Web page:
Current Ontario secondary school students must complete the Ontario Secondary School Diploma (OSSD) with six 4U or 4M credits including English (ENG4U). All other applicants should refer to admissions  for the requirements for their specific category of admission.

Practicum


A limited number of fourth-year students are granted an opportunity to participate in a learning experience with a community organization. The Practicum course consists of 100 hours of fieldwork, in-class seminars, a set of academic assignments and a major research paper and poster. As part of the pre-practicum process, students will be required to acquire a Vulnerable Sector check. For additional information, please refer to the course description for SSCI 4098U .

Double majors


Students registered in a Bachelor of Arts (Honours) program within the Faculty of Social Science and Humanities at UOIT are permitted to pursue any combination of two majors within the Faculty of Social Science and Humanities concurrently as a double major. Double major program maps have been approved by the Faculty of Social Science and Humanities and are available through the Academic Advising Office. Students undertaking a double major within the Faculty of Social Science and Humanities will, in most cases, be required to complete more than 120 credit hours. Students wishing to declare a double major must consult with the Academic Advising office.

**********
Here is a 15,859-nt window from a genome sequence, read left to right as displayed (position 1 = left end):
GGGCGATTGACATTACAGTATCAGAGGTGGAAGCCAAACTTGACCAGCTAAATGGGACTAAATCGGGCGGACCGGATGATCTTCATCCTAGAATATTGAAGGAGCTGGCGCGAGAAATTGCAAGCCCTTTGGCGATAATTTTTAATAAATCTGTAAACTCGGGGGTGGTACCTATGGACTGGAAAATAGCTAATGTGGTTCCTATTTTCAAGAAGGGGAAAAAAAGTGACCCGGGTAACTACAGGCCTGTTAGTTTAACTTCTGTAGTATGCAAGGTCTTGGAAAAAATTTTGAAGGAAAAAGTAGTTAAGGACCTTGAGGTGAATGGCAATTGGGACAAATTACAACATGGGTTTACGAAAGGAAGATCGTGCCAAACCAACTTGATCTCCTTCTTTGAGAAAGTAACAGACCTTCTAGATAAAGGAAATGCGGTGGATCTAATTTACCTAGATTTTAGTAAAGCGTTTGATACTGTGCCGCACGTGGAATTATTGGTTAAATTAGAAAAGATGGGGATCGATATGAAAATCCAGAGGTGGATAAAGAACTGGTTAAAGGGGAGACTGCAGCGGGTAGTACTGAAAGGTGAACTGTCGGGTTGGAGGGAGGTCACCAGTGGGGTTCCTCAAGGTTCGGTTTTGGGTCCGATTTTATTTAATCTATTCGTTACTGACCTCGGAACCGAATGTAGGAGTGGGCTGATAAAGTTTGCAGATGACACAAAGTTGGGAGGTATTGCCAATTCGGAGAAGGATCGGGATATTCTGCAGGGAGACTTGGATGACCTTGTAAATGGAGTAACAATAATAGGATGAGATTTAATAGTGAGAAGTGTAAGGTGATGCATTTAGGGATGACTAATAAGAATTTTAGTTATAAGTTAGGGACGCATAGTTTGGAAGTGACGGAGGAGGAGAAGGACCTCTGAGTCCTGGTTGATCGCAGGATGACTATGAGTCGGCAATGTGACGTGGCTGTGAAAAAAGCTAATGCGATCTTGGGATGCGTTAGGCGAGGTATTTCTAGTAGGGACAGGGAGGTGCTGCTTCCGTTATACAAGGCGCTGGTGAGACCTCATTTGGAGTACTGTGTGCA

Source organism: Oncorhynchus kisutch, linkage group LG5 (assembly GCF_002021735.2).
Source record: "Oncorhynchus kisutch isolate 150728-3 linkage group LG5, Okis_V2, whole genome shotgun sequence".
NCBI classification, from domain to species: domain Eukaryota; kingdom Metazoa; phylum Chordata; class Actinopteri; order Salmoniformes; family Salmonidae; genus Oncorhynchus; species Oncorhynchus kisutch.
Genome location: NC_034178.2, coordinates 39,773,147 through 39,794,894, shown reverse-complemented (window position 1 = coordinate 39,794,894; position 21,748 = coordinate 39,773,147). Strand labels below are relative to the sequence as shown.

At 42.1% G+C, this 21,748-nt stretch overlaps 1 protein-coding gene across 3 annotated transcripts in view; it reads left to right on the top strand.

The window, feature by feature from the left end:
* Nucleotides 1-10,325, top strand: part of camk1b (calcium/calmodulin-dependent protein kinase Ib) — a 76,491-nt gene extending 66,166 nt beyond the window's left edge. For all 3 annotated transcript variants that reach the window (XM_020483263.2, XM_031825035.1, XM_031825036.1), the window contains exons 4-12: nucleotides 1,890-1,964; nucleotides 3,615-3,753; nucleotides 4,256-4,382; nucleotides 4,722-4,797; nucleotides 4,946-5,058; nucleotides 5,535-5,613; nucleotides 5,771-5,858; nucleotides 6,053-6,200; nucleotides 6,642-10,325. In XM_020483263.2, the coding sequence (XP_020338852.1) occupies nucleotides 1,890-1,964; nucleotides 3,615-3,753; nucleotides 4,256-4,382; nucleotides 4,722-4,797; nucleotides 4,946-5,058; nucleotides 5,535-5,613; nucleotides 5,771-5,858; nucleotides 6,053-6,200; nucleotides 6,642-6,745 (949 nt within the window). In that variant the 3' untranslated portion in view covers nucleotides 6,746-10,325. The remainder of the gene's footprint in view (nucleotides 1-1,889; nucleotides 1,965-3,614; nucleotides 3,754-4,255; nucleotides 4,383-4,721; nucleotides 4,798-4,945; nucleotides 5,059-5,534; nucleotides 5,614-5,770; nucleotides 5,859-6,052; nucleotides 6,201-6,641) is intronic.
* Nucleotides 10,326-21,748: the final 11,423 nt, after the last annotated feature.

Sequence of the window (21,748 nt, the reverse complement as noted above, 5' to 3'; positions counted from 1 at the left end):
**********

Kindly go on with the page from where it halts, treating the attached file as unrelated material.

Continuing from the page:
Degree and major requirements


To be eligible for the Bachelor of Arts (Honours) degree in Communication and Digital Media Studies, students must meet both the degree requirements  and requirements of the major as outlined below for a total of 120 credits. Each year prior to course registration, the order and timing of course offerings will be released by the faculty and communicated to students.

Total [120 credit hours]


Note:


  • Not all Communication electives will be offered every year.
  • Communication elective courses from adjoining years can be chosen with permission of the academic advisor.
  • Communication electives may be chosen as general electives.

****General electives


General electives can be taken at/or adjoining their year level, where permission has been granted and prerequisites have been fulfilled. No more than three 1000-level elective courses can be included and a minimum of three elective courses must be offered by the Faculty of Social Science and Humanities but outside of major and at the 2000-level or higher. ALSU 1101U  is recommended as a general elective in first year.

SSCI 4101U and SSCI 4102U Honours Thesis I and II


In order to be considered for the Honours Thesis I students must apply during their sixth semester to begin their Honours Thesis I  in semester seven. The course application must include a detailed statement of intent outlining the methodology, theoretical significance and the projected timelines for completion of the project. To proceed to Honours Thesis II  a student must have successfully completed Honours Thesis I with a minimum A- and prepare a written statement outlining the projected timelines for completion of the project.

Please note: only a limited number of applicants will be admitted to the Honours Thesis. Consent is required from both the instructor and the dean.